What are Tandas and How Do They Work?
For most people, saving money is hard and when they can’t save for a specific purchase or event they end up turning to credit cards and loans to get what they want. This isn’t the ideal solution as credit cards come with hefty interest rates and can cost a lot over the long term.
That’s why more and more people are turning to tandas to borrow money.
What is a Tanda?
A tanda is a Latin American term for an informal group of friends or family that gather money each week or month and lend it to each member of the group in a set order at a specified time. It’s a no-interest, short-term loan among friends.
Many cultures have tandas and there are over 200 different names for them across the globe. In English, they are called a partnerhand, a stokvel in South Africa, and a cundinas in Mexico.
What are the Rules of a Tanda?
Each tanda can have its own specific rules for how much to give and when, because they are operated by individual groups and are informal. But even with these changes in the specifics, most of the time a tanda will be governed by the same basic rules.
As an example, if a tanda is created between 10 friends and family members, each member will agree to give a specific amount at a specific time. So, this group of 10 may decide to give $100 a month for 10 months. Each member of the tanda would then get $1000 (10 x 100) over the course of the 10 months, with their place in line to receive the money pre-determined by the group.
What You Should Look for in a Tanda?
A tanda is an agreement between friends and family. The biggest consideration when joining a tanda is determining if you trust the people in it. If you have never done a tanda before or are forming a tanda with a new group of people, it is wise to start small with an amount that you can afford to lose.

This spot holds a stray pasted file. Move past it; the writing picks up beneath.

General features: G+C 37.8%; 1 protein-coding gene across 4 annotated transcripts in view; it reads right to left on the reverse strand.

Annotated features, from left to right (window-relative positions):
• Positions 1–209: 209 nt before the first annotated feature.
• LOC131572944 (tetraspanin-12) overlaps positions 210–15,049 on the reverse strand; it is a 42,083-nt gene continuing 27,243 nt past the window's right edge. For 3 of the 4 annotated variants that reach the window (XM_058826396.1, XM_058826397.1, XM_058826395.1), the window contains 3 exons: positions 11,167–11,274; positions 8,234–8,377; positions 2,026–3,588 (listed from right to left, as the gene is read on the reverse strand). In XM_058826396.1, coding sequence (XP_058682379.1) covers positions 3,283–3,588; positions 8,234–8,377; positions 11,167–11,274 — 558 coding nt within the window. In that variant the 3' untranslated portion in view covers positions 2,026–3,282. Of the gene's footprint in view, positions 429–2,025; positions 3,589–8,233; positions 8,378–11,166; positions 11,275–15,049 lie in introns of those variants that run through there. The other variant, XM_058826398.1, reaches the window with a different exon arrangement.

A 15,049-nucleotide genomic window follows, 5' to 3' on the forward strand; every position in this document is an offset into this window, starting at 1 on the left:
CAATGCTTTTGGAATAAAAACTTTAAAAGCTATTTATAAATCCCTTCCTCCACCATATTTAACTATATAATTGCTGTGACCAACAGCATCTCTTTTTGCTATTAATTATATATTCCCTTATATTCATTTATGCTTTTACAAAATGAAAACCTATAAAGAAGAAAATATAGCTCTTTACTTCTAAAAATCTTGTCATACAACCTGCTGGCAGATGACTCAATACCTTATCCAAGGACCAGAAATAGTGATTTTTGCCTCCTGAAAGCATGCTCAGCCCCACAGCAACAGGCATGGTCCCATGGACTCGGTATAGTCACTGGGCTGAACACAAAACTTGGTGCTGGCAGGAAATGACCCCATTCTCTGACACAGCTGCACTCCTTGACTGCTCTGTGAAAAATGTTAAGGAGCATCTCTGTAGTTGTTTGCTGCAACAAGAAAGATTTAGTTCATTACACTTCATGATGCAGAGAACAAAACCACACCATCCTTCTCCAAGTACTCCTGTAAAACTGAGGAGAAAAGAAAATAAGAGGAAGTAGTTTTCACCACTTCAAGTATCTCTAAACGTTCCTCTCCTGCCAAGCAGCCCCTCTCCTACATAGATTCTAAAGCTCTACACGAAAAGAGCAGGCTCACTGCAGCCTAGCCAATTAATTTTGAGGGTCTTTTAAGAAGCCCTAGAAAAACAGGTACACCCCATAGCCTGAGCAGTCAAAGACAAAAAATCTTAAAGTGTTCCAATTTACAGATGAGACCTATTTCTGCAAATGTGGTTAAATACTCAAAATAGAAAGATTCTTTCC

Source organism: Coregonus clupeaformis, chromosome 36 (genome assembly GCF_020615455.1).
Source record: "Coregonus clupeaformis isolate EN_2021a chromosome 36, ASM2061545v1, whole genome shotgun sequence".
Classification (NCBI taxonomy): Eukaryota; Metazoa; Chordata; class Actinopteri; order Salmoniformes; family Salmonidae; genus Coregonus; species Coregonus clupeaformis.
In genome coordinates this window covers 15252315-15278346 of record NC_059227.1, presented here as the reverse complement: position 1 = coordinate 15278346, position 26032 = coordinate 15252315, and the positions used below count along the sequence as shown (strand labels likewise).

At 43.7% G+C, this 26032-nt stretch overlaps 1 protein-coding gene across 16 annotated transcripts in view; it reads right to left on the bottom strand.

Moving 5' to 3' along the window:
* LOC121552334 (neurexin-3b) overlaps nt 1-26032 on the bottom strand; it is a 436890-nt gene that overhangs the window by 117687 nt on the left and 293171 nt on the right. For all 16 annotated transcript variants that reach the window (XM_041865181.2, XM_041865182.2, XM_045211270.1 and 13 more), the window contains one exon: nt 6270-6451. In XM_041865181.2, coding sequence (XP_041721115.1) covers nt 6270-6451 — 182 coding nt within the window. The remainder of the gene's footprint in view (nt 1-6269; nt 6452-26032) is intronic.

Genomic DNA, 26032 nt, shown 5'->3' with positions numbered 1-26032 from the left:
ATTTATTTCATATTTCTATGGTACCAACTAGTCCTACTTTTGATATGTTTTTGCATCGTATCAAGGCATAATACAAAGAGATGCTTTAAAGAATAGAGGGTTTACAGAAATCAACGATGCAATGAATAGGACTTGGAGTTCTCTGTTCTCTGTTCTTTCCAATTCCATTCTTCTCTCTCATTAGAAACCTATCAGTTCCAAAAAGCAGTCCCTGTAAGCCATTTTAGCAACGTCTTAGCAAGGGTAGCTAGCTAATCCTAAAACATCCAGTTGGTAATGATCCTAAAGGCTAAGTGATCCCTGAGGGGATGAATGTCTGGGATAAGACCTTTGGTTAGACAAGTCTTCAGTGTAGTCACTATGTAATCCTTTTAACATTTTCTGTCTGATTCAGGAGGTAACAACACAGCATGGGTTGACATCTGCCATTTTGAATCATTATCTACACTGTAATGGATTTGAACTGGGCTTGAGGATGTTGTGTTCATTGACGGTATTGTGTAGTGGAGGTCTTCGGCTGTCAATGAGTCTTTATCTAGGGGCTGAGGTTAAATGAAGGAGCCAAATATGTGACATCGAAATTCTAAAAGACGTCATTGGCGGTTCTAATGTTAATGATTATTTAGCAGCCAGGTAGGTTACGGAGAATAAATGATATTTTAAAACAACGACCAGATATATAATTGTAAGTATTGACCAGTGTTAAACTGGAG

Once people prove that they will follow through with their commitment to the tanda, you can increase the amount you collect and distribute.
Because there is no government regulation and this is completely informal you don’t have much recourse if people fall through.
Even with that risk, this can be an excellent way to save or loan smaller amounts of money with no interest or fees – if you are working with a group of people you trust.
Other Benefits of a Tanda
The other big benefit of a tanda is the social aspect. Many people find that getting together every other week or every month with their tanda group to be an experience where they build life-long friendships. Because of their structure, tanda groups can also help members that are facing a short-term need.
Online Tanda Groups
There are now online tanda groups like eMoneyPool. This tanda service organizes people across the globe to help each other with tanda pools. They guarantee your payout and charge a fee between two percent and eight percent depending on where you are in the payout schedule. Even though eight percent seems steep, it is still often a lot less than a traditional credit card.
If you can wait till the end of the payout schedule then your fee goes down. People using this service then receive ratings so that others can determine if they pay on time.
Another interesting feature of eMoneyPool is that they report your on-time payments to the Experian credit bureau, which can help improve your credit score.
Should You Use a Tanda?
If you have a local group of family and friends who you would trust in a tanda, then it can be a good way to build both community and get short-term loans and save money. With the online version, if you don’t need the money in the short and medium term, you would be better off setting up automatic transfers to your savings accounts on payday – especially if you are saving in one of the online-only banks that can pay up to two percent interest. SFGI Direct is a particularly good choice for this. Ultimately, tandas can be a good vehicle for short-term, no interest loans between friends and can help a community of people get ahead.
You just have to trust the people that you are in a tanda with.